Well over 100,000 people continue to move west. Berlin is helping out and repeatedly reaching the limit of accommodating 10,000 people a day who arrive by train at the main station. More are arriving in trains dedicated to this matter, and even here there is a lack of coordination as well as a lack of drivers for buses for redistribution to other federal states. The authorities are aware that the unequal treatment of refugees might quickly create discontent and the potential for conflict in initial reception centres. In some places, refugees already engaged in asylum procedures and uncertain status were relocated to make room for those who had fled Ukraine.
Other important elements to consider are exchanges with others who speak their own language, offers such as vaccination (only one-third of the population was vaccinated before the war began), and trauma counselling. Children should be able to go back to school and play with other children. Such services are available to those who register.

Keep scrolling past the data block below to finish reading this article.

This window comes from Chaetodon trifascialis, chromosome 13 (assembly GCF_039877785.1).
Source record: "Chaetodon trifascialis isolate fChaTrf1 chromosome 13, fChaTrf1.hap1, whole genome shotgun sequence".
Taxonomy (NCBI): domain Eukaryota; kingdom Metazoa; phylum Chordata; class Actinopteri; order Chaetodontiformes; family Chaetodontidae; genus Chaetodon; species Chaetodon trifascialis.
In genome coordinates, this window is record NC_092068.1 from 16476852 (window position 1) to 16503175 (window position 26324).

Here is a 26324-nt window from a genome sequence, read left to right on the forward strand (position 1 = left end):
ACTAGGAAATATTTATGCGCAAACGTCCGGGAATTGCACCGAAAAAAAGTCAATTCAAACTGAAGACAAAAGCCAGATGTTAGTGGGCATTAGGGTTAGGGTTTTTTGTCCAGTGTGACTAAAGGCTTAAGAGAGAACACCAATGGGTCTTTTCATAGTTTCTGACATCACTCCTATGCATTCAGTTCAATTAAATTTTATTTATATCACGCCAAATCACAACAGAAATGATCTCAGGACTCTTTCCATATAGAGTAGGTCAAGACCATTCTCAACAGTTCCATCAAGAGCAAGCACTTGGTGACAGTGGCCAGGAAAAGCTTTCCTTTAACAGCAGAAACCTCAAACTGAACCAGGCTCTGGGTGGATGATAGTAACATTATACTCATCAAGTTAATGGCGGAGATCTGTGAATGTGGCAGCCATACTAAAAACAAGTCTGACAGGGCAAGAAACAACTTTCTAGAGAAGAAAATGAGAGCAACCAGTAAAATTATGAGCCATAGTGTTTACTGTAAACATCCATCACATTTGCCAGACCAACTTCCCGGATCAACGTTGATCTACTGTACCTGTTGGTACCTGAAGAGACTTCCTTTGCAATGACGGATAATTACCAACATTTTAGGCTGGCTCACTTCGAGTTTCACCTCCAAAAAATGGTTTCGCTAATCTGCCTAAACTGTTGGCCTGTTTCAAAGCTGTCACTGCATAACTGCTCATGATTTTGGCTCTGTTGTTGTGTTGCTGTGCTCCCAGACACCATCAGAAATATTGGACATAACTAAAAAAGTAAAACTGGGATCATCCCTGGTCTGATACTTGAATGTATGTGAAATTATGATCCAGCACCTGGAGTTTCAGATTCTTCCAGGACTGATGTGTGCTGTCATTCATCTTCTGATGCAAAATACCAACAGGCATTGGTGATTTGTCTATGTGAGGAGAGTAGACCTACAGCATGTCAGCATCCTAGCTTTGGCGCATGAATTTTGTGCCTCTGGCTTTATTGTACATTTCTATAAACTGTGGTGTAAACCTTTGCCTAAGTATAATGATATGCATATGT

The EU has shown that rapid aid delivery is possible. Now it is a question of showing staying power. This is possible, above all, if there is more coordination within and between the states of Europe. Refugees who cannot reach relatives and helpers should no longer be allowed to wander Europe on trains. Poland and other states in the region have to make prompt commitments that transport (possibly also flights) will be organised and that people will receive temporary protection and be accepted in Portugal, the Netherlands, Belgium, or France. Cities and municipalities in all European countries are showing a willingness to take in refugees. The upcoming EU Council meeting could now decide to register them and organise dedicated transport to the various places. It will require a feat of strength, but one that is realistically and flexibly managed. Europe can meet this challenge.